Children with autism are at an increased risk of contemplating and attempting suicide when compared to children without autism, according to researchers at the Penn State College of Medicine.
Psychiatrists analyzed the information collected from parents of 791 autistic children, 186 neurotypical children and 35 children who were depressed but were not autistic.
It was found that certain demographic factors like being a male, aged above 10 years, being a Black or Hispanic and belonging to a lower socioeconomic status drastically increased the risk of autistic children pondering over the idea of suicide. 71% of the children falling under all four demographic criteria had either contemplated or attempted suicide.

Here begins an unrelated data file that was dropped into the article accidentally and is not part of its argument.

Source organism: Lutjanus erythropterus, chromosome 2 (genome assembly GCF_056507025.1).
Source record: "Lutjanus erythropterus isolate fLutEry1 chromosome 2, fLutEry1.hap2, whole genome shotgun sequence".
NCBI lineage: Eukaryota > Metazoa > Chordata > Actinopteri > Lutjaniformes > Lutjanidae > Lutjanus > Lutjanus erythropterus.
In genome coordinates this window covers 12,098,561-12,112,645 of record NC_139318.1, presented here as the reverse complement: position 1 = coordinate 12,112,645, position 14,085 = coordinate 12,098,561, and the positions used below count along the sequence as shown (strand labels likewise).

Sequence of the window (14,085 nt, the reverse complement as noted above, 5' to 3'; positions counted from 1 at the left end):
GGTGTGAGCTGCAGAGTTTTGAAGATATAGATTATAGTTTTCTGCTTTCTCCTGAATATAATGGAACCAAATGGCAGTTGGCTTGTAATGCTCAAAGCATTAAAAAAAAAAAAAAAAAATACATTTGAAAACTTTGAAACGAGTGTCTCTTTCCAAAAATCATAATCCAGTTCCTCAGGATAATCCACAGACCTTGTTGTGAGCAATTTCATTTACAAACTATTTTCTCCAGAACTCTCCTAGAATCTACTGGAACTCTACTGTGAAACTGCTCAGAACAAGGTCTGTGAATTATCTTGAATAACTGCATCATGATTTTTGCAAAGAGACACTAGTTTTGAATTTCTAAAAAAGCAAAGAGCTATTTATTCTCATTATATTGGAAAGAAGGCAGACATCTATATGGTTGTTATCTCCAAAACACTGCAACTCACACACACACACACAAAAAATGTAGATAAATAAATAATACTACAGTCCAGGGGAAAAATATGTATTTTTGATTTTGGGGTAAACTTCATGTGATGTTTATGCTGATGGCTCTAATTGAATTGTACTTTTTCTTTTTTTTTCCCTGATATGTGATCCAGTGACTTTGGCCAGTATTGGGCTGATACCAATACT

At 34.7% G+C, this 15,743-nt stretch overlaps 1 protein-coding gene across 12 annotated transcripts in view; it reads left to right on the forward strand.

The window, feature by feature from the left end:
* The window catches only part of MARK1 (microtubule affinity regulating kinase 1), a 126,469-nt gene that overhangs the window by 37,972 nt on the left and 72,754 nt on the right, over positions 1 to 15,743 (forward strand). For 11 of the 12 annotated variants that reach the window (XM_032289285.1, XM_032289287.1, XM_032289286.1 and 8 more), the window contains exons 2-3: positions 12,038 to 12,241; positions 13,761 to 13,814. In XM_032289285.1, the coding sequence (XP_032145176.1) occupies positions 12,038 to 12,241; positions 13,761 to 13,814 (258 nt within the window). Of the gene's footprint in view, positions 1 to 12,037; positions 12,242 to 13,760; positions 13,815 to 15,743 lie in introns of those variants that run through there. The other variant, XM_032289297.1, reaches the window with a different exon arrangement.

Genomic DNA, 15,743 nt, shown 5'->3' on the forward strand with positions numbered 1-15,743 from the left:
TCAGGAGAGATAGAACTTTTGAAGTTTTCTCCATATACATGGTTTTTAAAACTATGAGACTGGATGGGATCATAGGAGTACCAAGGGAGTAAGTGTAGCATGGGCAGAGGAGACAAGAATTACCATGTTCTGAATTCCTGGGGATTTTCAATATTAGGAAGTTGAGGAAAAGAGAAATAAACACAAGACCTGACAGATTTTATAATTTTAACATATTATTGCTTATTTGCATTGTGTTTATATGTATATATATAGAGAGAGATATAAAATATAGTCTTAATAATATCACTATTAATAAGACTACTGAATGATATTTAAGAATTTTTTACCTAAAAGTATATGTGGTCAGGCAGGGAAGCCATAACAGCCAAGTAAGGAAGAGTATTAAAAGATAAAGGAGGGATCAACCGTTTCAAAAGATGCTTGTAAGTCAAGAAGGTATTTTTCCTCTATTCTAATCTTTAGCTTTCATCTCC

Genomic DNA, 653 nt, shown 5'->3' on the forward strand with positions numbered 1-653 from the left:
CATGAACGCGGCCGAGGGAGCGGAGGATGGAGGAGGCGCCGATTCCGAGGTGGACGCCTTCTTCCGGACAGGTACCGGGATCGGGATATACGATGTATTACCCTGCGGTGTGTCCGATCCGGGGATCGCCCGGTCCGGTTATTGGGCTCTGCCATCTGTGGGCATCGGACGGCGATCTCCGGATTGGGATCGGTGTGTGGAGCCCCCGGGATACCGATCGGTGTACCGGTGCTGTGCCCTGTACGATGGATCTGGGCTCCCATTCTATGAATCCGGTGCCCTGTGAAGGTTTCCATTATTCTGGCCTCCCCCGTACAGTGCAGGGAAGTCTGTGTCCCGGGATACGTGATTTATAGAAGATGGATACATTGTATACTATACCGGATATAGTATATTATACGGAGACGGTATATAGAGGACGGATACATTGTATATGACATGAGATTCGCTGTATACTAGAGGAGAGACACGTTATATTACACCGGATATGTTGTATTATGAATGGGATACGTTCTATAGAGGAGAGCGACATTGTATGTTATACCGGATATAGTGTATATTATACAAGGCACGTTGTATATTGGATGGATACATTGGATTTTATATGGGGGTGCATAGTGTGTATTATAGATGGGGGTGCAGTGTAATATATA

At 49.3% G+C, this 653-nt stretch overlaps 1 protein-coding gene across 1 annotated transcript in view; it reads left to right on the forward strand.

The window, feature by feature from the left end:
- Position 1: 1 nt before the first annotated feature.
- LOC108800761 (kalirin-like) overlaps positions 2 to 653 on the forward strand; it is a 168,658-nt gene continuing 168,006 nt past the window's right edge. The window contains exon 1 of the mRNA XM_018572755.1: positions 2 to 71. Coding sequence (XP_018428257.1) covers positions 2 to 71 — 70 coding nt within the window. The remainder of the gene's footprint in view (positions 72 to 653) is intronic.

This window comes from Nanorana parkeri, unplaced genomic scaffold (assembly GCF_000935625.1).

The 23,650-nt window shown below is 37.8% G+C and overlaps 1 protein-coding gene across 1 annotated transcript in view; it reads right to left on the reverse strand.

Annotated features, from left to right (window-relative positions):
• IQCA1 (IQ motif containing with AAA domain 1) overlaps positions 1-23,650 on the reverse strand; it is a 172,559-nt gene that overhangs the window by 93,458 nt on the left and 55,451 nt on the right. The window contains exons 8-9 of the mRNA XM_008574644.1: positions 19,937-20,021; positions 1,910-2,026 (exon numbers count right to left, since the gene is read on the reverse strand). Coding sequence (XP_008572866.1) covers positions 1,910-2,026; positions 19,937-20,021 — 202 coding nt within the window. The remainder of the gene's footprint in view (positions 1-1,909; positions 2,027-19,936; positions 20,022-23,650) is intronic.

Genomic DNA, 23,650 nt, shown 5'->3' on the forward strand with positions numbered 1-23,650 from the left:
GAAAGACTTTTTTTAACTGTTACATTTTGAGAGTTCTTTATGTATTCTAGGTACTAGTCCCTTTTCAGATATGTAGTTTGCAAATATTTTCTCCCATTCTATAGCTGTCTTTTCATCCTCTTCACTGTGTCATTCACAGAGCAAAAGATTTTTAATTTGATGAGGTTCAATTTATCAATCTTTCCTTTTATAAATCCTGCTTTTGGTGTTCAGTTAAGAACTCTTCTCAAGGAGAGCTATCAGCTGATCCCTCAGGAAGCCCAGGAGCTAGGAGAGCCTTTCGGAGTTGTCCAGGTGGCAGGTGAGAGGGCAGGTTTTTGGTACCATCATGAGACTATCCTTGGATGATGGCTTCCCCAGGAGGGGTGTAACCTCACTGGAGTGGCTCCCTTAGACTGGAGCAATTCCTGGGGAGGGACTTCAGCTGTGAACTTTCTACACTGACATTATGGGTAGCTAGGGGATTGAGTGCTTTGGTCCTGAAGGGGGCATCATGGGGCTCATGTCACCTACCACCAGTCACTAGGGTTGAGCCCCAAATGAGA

Depression, behavioral problems and being bullied were strongly associated with the autistic child thinking about or even attempting suicide. Parents of 77% of autistic children who were also depressed reported that their child had talked about or tried suicide.
Researchers warn that autistic children with higher cognitive ability are equally prone to attempting suicide.
This large scale, which is first of its kind, is published in the journal, Research in Autism Spectrum Disorders.